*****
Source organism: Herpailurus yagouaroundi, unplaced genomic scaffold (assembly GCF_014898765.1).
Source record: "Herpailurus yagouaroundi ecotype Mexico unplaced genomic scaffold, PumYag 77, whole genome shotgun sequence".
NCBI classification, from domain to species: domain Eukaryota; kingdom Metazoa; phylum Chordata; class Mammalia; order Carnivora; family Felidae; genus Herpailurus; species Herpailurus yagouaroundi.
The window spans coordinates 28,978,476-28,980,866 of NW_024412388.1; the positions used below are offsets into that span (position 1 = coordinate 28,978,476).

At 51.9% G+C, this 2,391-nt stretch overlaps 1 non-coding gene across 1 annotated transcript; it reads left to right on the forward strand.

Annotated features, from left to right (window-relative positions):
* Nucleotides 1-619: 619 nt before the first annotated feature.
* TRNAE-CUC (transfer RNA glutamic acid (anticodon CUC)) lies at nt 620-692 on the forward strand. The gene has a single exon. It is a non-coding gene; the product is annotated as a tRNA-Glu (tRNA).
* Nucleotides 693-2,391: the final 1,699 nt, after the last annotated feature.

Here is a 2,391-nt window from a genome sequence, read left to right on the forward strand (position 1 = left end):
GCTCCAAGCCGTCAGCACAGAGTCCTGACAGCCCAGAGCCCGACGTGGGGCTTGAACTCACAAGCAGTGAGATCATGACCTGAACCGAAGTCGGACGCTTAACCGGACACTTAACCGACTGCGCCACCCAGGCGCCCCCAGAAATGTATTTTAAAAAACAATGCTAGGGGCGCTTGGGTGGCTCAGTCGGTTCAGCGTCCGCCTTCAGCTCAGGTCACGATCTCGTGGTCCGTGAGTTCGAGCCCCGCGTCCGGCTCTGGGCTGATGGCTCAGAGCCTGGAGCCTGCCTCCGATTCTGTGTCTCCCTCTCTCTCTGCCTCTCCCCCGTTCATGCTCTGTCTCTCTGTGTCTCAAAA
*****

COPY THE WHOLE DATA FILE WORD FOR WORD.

Source organism: Herpailurus yagouaroundi, unplaced genomic scaffold (assembly GCF_014898765.1).
Source record: "Herpailurus yagouaroundi ecotype Mexico unplaced genomic scaffold, PumYag 77, whole genome shotgun sequence".
NCBI classification, from domain to species: domain Eukaryota; kingdom Metazoa; phylum Chordata; class Mammalia; order Carnivora; family Felidae; genus Herpailurus; species Herpailurus yagouaroundi.
The window spans coordinates 28,978,476-28,980,866 of NW_024412388.1; the positions used below are offsets into that span (position 1 = coordinate 28,978,476).

At 51.9% G+C, this 2,391-nt stretch overlaps 1 non-coding gene across 1 annotated transcript; it reads left to right on the forward strand.

Annotated features, from left to right (window-relative positions):
* Nucleotides 1-619: 619 nt before the first annotated feature.
* TRNAE-CUC (transfer RNA glutamic acid (anticodon CUC)) lies at nt 620-692 on the forward strand. The gene has a single exon. It is a non-coding gene; the product is annotated as a tRNA-Glu (tRNA).
* Nucleotides 693-2,391: the final 1,699 nt, after the last annotated feature.

Here is a 2,391-nt window from a genome sequence, read left to right on the forward strand (position 1 = left end):
GCTCCAAGCCGTCAGCACAGAGTCCTGACAGCCCAGAGCCCGACGTGGGGCTTGAACTCACAAGCAGTGAGATCATGACCTGAACCGAAGTCGGACGCTTAACCGGACACTTAACCGACTGCGCCACCCAGGCGCCCCCAGAAATGTATTTTAAAAAACAATGCTAGGGGCGCTTGGGTGGCTCAGTCGGTTCAGCGTCCGCCTTCAGCTCAGGTCACGATCTCGTGGTCCGTGAGTTCGAGCCCCGCGTCCGGCTCTGGGCTGATGGCTCAGAGCCTGGAGCCTGCCTCCGATTCTGTGTCTCCCTCTCTCTCTGCCTCTCCCCCGTTCATGCTCTGTCTCTCTGTGTCTCAAAA